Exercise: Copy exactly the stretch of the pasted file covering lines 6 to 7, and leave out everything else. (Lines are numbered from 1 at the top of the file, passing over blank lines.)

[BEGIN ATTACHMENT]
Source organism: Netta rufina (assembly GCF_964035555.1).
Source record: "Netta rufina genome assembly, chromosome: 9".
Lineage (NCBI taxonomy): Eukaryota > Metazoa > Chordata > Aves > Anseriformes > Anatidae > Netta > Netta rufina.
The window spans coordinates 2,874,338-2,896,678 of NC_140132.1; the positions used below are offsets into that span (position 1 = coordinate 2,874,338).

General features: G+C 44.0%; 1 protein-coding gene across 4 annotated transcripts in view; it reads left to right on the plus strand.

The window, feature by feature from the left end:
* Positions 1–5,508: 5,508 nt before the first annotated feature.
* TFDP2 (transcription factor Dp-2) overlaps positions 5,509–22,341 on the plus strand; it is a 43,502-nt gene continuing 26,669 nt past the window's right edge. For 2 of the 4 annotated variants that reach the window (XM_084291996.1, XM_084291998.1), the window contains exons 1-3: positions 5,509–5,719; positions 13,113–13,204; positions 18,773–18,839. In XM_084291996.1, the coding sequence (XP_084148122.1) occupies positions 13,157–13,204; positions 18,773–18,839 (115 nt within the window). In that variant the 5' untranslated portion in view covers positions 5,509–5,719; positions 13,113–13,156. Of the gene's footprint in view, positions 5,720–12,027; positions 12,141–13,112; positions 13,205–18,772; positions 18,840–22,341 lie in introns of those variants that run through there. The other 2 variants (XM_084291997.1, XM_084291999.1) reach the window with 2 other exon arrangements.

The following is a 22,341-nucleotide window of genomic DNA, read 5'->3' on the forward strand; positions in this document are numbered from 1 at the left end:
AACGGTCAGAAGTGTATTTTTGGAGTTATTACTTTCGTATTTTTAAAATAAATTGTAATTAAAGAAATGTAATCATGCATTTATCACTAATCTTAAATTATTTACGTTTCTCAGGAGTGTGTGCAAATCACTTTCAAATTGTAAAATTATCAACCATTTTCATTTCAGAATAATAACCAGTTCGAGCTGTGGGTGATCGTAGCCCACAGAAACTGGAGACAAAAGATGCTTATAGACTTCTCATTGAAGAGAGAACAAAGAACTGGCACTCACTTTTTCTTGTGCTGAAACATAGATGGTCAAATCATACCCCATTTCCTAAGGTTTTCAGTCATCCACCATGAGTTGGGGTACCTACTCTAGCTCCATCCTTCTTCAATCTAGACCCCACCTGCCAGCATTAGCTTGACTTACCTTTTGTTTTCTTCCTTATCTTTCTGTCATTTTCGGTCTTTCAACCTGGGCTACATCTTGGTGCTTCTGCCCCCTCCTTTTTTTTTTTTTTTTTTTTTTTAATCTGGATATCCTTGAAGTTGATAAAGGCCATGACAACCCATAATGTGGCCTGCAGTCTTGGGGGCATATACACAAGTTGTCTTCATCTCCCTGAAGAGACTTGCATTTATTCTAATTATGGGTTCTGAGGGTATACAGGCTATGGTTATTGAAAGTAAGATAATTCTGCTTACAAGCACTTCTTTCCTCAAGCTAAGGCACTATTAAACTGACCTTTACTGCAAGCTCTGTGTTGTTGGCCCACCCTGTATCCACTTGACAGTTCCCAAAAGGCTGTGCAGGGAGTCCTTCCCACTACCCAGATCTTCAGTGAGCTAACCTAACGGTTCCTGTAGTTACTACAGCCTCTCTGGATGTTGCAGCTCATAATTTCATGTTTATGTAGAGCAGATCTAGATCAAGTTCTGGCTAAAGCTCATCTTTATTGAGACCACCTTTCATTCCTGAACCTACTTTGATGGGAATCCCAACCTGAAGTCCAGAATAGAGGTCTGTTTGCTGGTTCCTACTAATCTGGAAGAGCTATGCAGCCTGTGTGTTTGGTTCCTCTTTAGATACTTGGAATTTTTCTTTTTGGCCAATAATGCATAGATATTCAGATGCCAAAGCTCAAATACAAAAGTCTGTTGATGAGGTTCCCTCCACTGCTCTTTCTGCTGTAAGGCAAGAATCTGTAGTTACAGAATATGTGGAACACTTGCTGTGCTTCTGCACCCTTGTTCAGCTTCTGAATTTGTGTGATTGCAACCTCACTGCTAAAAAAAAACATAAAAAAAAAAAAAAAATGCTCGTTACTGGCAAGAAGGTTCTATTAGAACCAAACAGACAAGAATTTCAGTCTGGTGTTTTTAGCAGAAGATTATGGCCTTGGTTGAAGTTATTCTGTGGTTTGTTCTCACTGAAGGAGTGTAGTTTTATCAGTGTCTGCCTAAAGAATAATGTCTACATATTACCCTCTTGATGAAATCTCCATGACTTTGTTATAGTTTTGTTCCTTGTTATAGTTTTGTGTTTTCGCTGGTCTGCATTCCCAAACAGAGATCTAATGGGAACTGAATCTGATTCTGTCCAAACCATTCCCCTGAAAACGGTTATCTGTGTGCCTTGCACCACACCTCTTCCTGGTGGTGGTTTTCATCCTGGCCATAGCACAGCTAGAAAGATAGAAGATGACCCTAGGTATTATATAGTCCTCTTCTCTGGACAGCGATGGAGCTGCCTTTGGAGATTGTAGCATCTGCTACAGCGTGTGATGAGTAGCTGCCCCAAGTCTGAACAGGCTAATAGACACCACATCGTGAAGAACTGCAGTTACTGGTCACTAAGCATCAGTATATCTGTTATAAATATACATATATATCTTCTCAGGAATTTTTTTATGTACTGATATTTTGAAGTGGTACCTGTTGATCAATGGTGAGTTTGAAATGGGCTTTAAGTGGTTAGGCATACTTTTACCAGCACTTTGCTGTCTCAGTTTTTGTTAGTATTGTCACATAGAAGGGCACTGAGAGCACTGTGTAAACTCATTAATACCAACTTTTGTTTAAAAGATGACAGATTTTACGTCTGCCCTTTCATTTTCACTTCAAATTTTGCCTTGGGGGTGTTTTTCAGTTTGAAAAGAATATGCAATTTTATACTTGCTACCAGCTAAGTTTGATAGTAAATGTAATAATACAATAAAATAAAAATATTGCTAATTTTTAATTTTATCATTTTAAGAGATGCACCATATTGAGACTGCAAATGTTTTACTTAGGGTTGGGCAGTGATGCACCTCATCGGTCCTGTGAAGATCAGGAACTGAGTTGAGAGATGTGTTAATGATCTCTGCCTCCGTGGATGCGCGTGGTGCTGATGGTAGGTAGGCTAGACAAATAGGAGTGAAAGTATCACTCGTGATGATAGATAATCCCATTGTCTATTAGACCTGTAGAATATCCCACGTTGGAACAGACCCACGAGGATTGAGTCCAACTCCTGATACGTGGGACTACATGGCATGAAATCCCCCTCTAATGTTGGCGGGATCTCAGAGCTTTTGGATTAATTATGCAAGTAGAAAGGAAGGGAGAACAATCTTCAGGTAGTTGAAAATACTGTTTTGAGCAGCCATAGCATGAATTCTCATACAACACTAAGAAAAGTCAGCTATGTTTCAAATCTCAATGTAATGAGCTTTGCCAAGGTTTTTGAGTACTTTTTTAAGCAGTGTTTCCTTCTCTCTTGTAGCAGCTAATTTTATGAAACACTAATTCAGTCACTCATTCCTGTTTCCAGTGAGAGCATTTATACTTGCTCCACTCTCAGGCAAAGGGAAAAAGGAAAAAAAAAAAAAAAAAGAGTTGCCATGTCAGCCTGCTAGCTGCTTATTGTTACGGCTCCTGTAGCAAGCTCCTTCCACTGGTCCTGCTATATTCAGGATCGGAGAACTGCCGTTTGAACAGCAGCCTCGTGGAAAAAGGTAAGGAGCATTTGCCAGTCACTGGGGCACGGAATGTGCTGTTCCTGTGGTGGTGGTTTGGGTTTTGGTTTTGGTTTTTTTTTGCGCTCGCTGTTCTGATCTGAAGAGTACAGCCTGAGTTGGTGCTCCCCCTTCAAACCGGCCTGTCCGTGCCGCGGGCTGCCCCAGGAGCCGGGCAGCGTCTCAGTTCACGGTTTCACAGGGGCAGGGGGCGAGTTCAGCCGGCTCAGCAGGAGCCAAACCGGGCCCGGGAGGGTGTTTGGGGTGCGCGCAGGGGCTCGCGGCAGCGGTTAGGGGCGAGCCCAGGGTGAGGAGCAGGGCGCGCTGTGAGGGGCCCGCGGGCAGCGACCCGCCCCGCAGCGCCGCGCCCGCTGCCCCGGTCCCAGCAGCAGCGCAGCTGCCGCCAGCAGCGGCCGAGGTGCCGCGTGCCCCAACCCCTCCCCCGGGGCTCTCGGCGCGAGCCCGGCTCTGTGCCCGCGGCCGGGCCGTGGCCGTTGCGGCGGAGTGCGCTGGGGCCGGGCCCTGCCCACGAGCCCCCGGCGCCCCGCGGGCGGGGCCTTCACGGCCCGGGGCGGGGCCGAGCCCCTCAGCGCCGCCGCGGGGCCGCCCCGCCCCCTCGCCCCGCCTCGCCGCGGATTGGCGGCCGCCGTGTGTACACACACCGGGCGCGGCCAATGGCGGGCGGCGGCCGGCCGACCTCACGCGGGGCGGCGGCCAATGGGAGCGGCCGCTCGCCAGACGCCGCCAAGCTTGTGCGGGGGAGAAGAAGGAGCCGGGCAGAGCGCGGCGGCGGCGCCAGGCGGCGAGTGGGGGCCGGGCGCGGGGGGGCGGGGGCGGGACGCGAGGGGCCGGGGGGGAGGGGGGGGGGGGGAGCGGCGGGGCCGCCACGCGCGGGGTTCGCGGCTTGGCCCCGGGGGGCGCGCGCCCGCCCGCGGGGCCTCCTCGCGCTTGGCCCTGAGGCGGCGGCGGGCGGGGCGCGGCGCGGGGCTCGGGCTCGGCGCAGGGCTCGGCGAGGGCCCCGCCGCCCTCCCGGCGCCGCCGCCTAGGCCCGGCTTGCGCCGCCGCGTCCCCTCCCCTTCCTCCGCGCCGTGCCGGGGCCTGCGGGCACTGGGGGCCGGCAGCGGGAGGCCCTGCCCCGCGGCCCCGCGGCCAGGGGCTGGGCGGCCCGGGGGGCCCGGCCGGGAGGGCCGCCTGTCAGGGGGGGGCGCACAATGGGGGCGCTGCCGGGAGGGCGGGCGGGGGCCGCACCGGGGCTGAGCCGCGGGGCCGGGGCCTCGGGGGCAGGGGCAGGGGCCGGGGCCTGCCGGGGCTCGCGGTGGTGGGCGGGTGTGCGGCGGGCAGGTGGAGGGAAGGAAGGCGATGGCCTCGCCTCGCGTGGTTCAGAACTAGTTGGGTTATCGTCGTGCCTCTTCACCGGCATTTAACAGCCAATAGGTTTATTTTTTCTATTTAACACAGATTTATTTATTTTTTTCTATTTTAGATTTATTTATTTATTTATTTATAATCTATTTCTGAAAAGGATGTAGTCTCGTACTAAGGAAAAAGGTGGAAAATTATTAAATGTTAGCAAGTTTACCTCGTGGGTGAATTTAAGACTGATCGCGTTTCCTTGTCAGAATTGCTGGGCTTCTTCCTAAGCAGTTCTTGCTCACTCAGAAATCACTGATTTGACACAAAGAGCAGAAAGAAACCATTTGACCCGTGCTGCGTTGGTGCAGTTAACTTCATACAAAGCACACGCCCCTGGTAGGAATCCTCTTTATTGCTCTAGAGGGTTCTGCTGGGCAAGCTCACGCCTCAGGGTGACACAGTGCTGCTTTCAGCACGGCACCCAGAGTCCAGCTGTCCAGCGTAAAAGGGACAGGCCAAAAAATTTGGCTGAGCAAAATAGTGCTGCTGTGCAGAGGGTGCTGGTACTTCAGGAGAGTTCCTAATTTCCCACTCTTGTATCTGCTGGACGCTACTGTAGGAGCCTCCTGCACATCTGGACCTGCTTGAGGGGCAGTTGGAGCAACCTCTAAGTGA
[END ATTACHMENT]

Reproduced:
The window, feature by feature from the left end:
* Positions 1–5,508: 5,508 nt before the first annotated feature.